Elmore James The King of the Slide Guitar. The man whom none other than Muddy Waters called "the most exciting, dramatic blues singer and guitarist that I've ever had a chance to see perform in the flesh." An influence on so many great blusemen: Stevie Ray Vaughan, Eric Clapton, Jimi Hendrix, Jeremy Spencer of early Fleetwood Mac, and Gregg Allman (to name but a few).
I first heard of Elmores James from The Blues Brothers. My first album of Elmore's was from Rhino Records. I listened to that CD so much it eventually died. In university I blasted it quite frequently. One day in my freshman year (out of nowhere), a stunning blonde knocked on my door and asked about this amazing music. I was too stupid and naive to know how to respond. Perhaps she's still listening to Elmore this day.
First up his most well known hit, Dust My Broom. One of the most covered and well known blues songs of all time. It also highlights the jumpin sound of his band, The Broomdusters, including the great pianist Little Johnny Jones.
Elmore died young. So did Little Johnny. As wikipedia tells us:
An important side to James's character which may have hastened his demise was his lifelong taste for, and manufacture of, moonshine whiskey, to which he was introduced at an early age. Alcohol definitely killed his band-mates/friends Willie Love and Johnny Jones at an early age, and probably others too. His regular rhythm guitarist Homesick James maintained his longevity was due to his not partaking of the heavy drinking sessions after — and often during — gigs, a refusal that was unpopular with the rest of the band. James was also reportedly an extremely fast driver who also loved hunting with guns and dogs in Mississippi.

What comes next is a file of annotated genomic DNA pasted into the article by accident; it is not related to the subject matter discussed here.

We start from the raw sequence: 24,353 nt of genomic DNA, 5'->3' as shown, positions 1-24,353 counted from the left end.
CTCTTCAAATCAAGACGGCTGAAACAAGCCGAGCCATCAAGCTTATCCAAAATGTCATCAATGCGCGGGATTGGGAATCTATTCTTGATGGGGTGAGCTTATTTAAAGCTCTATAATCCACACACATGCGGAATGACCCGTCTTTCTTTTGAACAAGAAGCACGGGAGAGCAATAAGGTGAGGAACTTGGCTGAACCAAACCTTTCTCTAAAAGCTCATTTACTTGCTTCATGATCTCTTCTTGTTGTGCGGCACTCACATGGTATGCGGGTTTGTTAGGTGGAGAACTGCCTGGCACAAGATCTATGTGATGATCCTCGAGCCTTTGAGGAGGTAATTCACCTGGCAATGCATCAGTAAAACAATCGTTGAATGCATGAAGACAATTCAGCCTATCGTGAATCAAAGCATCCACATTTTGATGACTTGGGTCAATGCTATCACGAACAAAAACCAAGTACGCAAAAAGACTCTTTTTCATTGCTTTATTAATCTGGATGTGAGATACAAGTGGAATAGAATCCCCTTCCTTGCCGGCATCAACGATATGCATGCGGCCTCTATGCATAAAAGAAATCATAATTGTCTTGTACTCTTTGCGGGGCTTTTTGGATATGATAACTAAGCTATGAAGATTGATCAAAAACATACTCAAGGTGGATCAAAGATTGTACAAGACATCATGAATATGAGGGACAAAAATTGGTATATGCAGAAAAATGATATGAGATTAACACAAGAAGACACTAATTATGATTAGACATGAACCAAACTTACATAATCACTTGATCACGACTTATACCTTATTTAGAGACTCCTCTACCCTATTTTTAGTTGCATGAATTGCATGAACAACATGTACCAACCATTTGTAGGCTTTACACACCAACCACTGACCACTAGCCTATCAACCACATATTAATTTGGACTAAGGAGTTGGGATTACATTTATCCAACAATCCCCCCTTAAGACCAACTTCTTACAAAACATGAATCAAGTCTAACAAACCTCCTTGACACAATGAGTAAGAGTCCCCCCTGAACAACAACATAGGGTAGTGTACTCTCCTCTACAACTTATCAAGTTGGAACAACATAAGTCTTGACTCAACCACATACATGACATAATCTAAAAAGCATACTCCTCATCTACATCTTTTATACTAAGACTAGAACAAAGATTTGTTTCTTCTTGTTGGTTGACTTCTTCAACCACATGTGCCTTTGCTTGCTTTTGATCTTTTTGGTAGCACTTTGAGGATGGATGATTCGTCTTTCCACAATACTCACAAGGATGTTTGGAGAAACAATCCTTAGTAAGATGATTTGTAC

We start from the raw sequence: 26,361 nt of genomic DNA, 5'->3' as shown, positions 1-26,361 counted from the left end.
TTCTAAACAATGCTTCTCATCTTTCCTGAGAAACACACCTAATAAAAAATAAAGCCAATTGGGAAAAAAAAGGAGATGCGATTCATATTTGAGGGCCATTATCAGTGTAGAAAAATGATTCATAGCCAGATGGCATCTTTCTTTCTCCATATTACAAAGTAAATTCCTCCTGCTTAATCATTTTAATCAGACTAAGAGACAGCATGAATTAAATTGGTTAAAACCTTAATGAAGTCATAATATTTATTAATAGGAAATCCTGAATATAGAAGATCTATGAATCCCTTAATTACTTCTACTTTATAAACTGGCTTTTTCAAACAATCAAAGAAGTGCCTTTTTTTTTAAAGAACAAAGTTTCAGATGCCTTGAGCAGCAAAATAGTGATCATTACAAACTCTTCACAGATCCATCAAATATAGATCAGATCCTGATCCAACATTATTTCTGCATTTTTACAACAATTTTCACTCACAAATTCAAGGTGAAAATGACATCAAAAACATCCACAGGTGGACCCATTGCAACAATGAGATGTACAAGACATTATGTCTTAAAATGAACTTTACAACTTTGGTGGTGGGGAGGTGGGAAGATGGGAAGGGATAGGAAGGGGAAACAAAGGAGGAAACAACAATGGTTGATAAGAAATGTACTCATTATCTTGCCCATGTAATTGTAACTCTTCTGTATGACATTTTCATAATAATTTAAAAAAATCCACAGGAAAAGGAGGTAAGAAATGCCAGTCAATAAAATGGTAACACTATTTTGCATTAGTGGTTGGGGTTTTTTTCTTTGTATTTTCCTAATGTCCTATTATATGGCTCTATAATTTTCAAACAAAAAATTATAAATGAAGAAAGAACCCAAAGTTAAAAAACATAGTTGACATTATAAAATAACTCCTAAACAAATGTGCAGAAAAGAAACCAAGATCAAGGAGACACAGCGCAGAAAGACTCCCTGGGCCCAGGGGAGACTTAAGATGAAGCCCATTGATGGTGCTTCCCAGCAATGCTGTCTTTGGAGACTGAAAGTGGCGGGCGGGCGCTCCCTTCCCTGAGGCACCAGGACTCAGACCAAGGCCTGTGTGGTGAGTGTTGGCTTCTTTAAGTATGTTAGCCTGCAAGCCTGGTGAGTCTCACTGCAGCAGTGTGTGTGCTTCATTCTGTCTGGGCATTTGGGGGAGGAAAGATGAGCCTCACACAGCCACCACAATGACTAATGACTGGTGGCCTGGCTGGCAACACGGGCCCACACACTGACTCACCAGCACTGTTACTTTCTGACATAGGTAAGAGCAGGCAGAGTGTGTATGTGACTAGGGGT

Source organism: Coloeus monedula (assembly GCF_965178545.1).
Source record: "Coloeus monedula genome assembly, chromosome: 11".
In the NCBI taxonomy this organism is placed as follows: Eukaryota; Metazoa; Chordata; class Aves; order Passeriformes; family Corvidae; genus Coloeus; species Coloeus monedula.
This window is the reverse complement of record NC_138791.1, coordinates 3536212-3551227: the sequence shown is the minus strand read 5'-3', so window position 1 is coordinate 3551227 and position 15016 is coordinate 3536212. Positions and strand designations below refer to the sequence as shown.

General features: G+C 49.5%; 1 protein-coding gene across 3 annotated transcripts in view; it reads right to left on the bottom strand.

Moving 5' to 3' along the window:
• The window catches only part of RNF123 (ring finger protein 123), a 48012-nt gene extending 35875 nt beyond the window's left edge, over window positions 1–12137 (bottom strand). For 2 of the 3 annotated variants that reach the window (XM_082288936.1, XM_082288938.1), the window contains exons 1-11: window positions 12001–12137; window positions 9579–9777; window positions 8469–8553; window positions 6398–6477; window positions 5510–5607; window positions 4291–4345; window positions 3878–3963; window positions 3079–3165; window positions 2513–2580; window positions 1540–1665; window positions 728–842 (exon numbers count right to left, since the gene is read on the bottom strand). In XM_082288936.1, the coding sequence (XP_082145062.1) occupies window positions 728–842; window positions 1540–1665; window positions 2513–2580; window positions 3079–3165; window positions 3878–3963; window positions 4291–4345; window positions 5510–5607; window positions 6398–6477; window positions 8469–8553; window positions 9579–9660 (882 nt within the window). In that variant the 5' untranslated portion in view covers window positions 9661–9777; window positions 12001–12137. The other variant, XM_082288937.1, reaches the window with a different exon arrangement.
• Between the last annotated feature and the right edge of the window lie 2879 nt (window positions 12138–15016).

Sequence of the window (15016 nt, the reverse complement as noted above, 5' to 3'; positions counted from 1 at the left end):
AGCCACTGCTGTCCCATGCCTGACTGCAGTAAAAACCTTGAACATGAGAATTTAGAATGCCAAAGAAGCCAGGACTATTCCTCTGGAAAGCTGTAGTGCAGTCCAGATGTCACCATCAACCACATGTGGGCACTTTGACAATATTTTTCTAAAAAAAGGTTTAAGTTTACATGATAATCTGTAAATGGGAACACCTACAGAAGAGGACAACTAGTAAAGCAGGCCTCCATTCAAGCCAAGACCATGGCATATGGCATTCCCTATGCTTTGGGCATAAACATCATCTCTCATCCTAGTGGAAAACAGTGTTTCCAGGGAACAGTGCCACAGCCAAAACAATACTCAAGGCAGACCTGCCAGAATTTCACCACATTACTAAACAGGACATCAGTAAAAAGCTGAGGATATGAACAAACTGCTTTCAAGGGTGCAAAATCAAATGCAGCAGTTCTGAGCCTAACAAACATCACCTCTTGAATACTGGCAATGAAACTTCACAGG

That pain, loss, and tenderness shows itself in our next track: The Sky is Crying. [Covered by the great Stevie Ray and Albert King.]
Next up, Rollin' and Tumblin', a classic blues standard Elmore here covers. It shows the influence on Elmore of the great Robert Johnson. Elmore stands (at er the crossroads) between the earlier Delta folk acoustic blues and the Chicago electric style. This one shows that crossover fantistically and highlights in particular Elmore's amazing singing ability.
Next, James' classic It Hurts Me Too, easily one of the three of four greatest blues songs ever. The lyricism, power, pathos, the virtuoso performance (listen in particular to Johnny's piano and Elmore's guitar in point/counterpoint on this one):
"He loves another woman. Yes I love you. But you love him and stick to him like glue. But when things go wrong, go wrong with you, it hurts me too."
Next, a more relaxed, free-wheelin', travelin' style of blues from Elmore: Got To Move.
Last, a bread and butter Elmore: I Need You Baby. The slide guitar, the voice--blues purity. As the last line says, "Come on home to me." That is the feeling of listening to Elmore James.
Update I: I just can't put Elmore up without this one--Everyday I Have The Blues. The Broomdusters are on fire. The sound is unreal.